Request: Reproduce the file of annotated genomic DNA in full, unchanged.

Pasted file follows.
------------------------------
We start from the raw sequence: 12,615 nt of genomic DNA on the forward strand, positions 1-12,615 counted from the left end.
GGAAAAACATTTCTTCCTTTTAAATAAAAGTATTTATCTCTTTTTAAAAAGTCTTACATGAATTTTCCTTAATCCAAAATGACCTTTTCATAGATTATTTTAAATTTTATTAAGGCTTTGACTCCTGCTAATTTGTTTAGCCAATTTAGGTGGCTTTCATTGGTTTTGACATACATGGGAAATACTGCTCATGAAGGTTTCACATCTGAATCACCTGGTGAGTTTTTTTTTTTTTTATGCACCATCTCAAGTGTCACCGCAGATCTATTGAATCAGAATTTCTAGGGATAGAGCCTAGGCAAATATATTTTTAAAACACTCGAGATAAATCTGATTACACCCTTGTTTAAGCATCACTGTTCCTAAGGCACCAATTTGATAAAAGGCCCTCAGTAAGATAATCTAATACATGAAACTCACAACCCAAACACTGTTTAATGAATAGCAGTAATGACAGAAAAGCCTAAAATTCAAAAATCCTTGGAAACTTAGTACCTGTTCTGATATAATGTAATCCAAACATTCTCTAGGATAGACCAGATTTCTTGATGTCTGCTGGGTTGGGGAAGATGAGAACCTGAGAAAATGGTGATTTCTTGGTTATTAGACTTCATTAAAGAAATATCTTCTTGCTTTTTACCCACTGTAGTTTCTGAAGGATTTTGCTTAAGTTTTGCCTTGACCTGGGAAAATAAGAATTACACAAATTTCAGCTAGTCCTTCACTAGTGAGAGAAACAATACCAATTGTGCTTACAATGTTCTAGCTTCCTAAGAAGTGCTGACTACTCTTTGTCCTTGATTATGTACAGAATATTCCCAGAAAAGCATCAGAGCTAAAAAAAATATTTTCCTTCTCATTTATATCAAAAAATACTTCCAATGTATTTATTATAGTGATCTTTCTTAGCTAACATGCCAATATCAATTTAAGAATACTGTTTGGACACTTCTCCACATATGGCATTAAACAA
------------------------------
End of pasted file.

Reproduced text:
We start from the raw sequence: 12,615 nt of genomic DNA on the forward strand, positions 1-12,615 counted from the left end.
GGAAAAACATTTCTTCCTTTTAAATAAAAGTATTTATCTCTTTTTAAAAAGTCTTACATGAATTTTCCTTAATCCAAAATGACCTTTTCATAGATTATTTTAAATTTTATTAAGGCTTTGACTCCTGCTAATTTGTTTAGCCAATTTAGGTGGCTTTCATTGGTTTTGACATACATGGGAAATACTGCTCATGAAGGTTTCACATCTGAATCACCTGGTGAGTTTTTTTTTTTTTTATGCACCATCTCAAGTGTCACCGCAGATCTATTGAATCAGAATTTCTAGGGATAGAGCCTAGGCAAATATATTTTTAAAACACTCGAGATAAATCTGATTACACCCTTGTTTAAGCATCACTGTTCCTAAGGCACCAATTTGATAAAAGGCCCTCAGTAAGATAATCTAATACATGAAACTCACAACCCAAACACTGTTTAATGAATAGCAGTAATGACAGAAAAGCCTAAAATTCAAAAATCCTTGGAAACTTAGTACCTGTTCTGATATAATGTAATCCAAACATTCTCTAGGATAGACCAGATTTCTTGATGTCTGCTGGGTTGGGGAAGATGAGAACCTGAGAAAATGGTGATTTCTTGGTTATTAGACTTCATTAAAGAAATATCTTCTTGCTTTTTACCCACTGTAGTTTCTGAAGGATTTTGCTTAAGTTTTGCCTTGACCTGGGAAAATAAGAATTACACAAATTTCAGCTAGTCCTTCACTAGTGAGAGAAACAATACCAATTGTGCTTACAATGTTCTAGCTTCCTAAGAAGTGCTGACTACTCTTTGTCCTTGATTATGTACAGAATATTCCCAGAAAAGCATCAGAGCTAAAAAAAATATTTTCCTTCTCATTTATATCAAAAAATACTTCCAATGTATTTATTATAGTGATCTTTCTTAGCTAACATGCCAATATCAATTTAAGAATACTGTTTGGACACTTCTCCACATATGGCATTAAACAA